The Philippine flower industry has gone a long way since cut flowers were its major produce in the 1970’s and growers were local hobbyists and plant enthusiasts. During the 1980’s the flower industry became more commercialized as it generated huge profits and had lots of potential to earn foreign revenues. The land area of flower farms grew and growers adapted modern techniques and machinery to produce flowers both Filipinos and other people around the world can enjoy.
Over the last two decades, growers and enthusiasts realized that the high return on investment, higher standards of living, rapid population growth, and an influx of tourists led to more fickle clients who only want high-standard cut flowers. For a period of nine years (1991 – 2000), fresh cut flowers and buds earned USD 371,281 annually. There was an increase in the domestic market’s demand for cut flowers and it grew to such an extent that the Philippines had no choice but to import flowers like orchids and chrysanthemums to meet the demand – particularly on Valentine’s Day, All Saint’s Day, school graduation months of March and April, and the Christmas season.
All sorts of flowers from asters to roses are cultivated throughout the Philippines. Chrysanthemums, sampaguita, and gladiolas are grown in open fields or in the mountains north of Luzon. Roses and gerberas are grown in greenhouses because the structure protects them from the heavy rain and the intense summer heat. Jasmine and sampaguita carry heavy religious connotations and are strung into garlands to be offered to statues in churches. Gardens for these flowers are usually located along roadsides or near churches so the grower has an easier time selling them.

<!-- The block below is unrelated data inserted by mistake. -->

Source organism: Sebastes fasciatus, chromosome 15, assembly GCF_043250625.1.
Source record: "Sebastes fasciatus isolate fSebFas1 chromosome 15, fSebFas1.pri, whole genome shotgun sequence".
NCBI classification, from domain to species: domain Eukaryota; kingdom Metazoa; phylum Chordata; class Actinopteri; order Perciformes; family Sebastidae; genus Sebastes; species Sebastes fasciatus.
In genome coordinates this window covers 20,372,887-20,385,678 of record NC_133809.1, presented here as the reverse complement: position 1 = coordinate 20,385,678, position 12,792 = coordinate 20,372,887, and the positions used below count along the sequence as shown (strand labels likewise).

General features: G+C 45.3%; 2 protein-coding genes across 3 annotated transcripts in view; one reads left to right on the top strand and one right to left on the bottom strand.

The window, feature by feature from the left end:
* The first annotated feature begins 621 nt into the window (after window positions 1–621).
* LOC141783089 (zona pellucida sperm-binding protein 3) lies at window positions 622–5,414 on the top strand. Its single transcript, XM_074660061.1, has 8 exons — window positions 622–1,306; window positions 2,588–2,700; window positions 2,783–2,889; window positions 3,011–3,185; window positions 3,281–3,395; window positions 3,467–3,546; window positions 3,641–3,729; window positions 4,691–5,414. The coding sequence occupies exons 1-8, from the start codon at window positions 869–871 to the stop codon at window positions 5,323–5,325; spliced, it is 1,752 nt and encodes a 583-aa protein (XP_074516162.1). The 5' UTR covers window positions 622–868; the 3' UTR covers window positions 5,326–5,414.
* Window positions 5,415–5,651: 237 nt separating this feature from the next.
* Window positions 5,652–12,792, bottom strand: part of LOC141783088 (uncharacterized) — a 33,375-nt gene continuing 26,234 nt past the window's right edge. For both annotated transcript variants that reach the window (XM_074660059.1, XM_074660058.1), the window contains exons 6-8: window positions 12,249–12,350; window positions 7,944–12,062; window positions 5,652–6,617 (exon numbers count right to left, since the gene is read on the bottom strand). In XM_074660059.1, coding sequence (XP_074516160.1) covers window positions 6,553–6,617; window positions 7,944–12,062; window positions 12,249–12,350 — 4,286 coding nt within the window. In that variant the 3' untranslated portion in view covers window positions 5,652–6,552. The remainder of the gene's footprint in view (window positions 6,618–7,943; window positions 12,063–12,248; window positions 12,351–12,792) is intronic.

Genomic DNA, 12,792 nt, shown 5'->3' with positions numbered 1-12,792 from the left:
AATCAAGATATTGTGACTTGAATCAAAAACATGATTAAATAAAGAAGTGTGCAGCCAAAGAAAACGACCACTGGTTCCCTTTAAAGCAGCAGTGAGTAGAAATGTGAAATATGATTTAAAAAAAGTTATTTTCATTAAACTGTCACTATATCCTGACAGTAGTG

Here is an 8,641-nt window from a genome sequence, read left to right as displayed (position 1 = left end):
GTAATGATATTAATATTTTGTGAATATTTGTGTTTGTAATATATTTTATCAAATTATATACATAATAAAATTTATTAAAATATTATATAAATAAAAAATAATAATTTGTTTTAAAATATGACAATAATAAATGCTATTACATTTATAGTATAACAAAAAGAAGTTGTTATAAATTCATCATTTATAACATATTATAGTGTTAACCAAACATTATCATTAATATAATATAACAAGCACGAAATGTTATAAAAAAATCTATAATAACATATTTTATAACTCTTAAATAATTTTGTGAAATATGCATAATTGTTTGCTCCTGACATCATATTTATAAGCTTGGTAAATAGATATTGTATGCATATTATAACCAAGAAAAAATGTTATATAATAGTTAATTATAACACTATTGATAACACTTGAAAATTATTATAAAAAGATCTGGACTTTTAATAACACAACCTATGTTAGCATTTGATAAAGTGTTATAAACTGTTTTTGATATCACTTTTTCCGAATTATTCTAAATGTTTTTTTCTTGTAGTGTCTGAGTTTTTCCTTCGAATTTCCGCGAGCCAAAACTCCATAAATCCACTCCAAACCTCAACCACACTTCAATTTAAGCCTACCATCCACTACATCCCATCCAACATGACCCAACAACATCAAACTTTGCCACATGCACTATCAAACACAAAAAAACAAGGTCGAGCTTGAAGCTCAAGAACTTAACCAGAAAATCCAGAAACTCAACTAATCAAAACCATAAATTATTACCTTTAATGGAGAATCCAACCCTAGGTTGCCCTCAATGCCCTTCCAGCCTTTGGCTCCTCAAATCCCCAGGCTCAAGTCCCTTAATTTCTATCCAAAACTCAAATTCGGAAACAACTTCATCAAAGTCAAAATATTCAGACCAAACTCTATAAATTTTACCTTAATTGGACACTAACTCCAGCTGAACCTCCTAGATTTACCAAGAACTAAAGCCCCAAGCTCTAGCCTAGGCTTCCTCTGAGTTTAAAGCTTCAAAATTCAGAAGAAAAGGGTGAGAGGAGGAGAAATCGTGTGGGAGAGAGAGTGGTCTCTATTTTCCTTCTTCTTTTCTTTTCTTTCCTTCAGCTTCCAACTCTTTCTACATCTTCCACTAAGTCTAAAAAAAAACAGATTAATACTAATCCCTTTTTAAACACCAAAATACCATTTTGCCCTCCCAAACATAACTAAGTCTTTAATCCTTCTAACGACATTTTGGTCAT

Despite innovations and new technology, horticulturists in the Philippine flower industry still face a few constraints and challenges – especially small farmers. For one thing, structures like greenhouses have high costs that they cannot afford. The technology in the country still can’t handle some new varieties of flowers like calla and gerbera. While production technology can be imported, new agricultural chemicals need to be bought along with it. Combined with high import taxes, acquiring these can be very expensive. Even access to credit sources is a problem due to high interest rates on loans.
Although the Philippine flower industry is already picking up, horticulturists still encounter problems meeting the local and worldwide demand for cut flowers. These issues need to be addressed so the country can cut down on import costs, and so the businesses of small growers can thrive as well as the big players in the Philippine flower industry.